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Postmortem of today’s 8min indexing downtime

Today (Jan 29) at 9:30pm UTC, our service experienced an 8 minute partial outage during which we have rejected many write operations sent to the indexing API (exactly 2841 calls). We call it “partial” as all search queries have been honored without any problem. For end-users, there was no visible problem.

Transparency is in our DNA: this outage is visible on our status page ( but we also wanted to share with you all the details of the outage and more importantly the details of our response.

The alert

This morning I fixed a rare bug in indexing complex hierarchical objects. This fix successfully passed all the tests after development. We have 6000+ unit tests and asserts, and 200+ non regression tests. So I felt confident when I entered the deploy password in our automatic deployment script.

A few seconds after, I started to receive a lot of text messages on my cellphone.

We developed several embedded probes to detect all kinds of problems and alert us using Twilio and Hipchat APIs. They detect for example:

  • a process that restart
  • an unusually long query
  • a write failure
  • a low memory warning
  • a low disk-free warning
  • etc.

In case embedded probes can’t run, other external probes run once a minute from an independent datacenter (Google App Engine). These also automatically update our status page when a problem impacts the quality of service.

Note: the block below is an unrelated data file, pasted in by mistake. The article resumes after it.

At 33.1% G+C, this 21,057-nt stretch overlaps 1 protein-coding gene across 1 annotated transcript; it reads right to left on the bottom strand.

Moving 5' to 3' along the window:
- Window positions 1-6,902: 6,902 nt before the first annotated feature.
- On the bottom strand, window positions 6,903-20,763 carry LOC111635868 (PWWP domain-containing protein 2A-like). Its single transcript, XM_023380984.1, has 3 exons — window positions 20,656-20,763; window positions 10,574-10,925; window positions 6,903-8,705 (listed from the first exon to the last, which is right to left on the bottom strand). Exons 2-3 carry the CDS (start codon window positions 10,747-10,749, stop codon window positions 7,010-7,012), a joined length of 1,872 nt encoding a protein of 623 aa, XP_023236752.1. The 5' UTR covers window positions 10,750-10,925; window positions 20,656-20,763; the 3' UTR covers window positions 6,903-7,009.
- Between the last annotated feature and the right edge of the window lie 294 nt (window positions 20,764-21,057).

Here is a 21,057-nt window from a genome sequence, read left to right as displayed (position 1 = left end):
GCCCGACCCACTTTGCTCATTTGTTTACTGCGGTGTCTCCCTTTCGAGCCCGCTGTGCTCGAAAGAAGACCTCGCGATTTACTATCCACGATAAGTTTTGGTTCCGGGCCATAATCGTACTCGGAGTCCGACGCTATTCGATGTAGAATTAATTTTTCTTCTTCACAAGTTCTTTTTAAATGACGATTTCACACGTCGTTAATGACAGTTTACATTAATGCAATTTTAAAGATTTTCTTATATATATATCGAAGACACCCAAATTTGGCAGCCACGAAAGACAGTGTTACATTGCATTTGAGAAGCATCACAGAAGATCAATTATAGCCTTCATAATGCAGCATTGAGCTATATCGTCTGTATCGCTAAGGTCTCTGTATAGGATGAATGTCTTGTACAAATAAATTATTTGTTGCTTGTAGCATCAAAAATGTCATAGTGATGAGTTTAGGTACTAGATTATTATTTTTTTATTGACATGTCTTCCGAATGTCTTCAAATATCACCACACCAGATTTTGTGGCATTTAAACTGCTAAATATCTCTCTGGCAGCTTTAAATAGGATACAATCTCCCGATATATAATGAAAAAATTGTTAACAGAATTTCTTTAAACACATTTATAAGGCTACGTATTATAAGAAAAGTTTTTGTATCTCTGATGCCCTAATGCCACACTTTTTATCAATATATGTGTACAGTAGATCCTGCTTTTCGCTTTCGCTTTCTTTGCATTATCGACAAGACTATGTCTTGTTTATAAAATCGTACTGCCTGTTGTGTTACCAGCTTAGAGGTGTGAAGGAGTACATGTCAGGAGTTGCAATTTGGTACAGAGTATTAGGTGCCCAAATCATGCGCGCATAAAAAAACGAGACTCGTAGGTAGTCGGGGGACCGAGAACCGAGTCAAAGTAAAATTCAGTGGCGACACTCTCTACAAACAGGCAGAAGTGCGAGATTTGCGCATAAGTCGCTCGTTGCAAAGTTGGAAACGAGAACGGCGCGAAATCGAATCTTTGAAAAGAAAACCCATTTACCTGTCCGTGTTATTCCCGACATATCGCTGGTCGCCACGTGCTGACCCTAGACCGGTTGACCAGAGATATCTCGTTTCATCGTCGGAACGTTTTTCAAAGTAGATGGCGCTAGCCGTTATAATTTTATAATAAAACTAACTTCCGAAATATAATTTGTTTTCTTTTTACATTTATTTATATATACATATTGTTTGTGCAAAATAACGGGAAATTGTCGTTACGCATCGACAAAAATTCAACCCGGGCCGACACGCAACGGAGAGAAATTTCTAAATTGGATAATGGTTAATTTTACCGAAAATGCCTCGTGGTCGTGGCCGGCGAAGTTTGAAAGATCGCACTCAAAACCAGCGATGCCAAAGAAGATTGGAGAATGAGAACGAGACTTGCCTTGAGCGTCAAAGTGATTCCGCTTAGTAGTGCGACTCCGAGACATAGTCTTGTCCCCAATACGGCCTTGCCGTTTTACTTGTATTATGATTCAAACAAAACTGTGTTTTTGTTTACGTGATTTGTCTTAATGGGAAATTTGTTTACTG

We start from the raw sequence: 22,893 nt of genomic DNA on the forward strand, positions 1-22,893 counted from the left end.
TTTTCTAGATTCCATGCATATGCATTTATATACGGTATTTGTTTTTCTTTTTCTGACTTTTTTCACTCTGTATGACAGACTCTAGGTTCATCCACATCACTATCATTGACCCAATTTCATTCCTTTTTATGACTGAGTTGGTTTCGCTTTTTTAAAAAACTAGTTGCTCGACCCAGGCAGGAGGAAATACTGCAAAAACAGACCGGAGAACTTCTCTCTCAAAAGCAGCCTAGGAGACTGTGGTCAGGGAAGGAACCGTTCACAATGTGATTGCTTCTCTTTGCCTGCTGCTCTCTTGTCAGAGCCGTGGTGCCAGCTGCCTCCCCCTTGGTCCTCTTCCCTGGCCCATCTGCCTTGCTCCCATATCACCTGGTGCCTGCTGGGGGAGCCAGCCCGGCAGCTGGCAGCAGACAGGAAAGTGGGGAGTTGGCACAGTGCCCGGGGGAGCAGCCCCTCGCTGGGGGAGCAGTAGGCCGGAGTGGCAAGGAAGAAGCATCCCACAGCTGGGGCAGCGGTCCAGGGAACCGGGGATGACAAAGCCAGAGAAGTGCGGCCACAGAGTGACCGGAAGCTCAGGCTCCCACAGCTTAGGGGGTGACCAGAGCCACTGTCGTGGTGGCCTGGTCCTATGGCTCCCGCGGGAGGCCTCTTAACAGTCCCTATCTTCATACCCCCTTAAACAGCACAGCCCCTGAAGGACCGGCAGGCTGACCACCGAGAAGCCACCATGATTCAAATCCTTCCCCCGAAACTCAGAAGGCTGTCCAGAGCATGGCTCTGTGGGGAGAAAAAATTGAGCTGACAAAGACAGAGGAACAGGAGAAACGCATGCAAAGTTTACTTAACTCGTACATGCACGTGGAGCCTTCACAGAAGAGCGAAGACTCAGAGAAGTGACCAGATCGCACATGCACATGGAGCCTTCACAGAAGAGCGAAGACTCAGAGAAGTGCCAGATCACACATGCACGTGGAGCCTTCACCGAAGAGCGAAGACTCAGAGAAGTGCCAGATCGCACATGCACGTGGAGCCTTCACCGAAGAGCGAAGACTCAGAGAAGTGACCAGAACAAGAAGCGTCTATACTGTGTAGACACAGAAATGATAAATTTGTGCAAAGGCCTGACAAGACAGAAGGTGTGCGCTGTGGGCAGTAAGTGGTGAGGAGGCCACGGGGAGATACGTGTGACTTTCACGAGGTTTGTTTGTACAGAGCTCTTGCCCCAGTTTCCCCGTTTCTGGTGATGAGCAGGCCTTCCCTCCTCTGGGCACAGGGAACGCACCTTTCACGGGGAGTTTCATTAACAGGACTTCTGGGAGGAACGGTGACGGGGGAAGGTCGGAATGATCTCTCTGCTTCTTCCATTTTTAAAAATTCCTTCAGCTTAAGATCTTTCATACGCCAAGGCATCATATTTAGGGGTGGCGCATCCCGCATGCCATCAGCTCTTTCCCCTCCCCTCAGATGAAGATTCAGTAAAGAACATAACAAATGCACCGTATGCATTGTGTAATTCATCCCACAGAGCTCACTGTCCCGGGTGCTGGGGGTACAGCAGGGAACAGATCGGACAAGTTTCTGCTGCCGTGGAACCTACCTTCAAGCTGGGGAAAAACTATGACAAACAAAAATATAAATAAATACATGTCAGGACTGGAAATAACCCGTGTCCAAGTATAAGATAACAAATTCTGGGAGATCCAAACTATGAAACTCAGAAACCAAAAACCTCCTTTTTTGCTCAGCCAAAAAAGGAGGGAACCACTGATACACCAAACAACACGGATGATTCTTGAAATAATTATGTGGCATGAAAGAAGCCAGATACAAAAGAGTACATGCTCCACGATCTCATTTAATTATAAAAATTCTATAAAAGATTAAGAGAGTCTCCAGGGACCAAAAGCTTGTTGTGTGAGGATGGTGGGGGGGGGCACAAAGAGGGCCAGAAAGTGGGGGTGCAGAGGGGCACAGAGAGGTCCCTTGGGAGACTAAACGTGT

Our indexing processes were crash looping. I immediately decided to rollback to the previous version.

The rollback

Until today, our standard rollback process was to revert the commit, launch the recompile and finally deploy. This is long, very long when your know that you have an outage in production. The rollback took about 5 minutes in total out of the 8 minutes.

How we will avoid this situation in the future

Even if the outage was on a relatively small period of time, we still believe it was too long. To make sure this will not happen again:

  • We have added a very fast rollback process in the way of a simple press button like the one we use to deploy. An automatic deploy is nice, but an automatic rollback is actually more critical when needed!
  • Starting now, we will deploy new versions of the service on clusters hosting community projects such as Hacker News Search or Twitter handle search, before pushing the update on clusters hosting paying customers. Having real traffic is key to detect some types of errors. Unit-tests & non-regression tests cannot catch everything.
  • And of course we added non-regression tests for this specific error.


Having all these probes in our infrastructure was key to detect today’s problem and react quickly. In real conditions, it proved not to be enough. In a few hours we have implemented a much better way to handle this kind of situation. The quality of our service is our top priority. Thank you for your support!

About the author
Julien Lemoine

Co-founder & CTO at Algolia


Algolia infrastructure

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Algolia infrastructure

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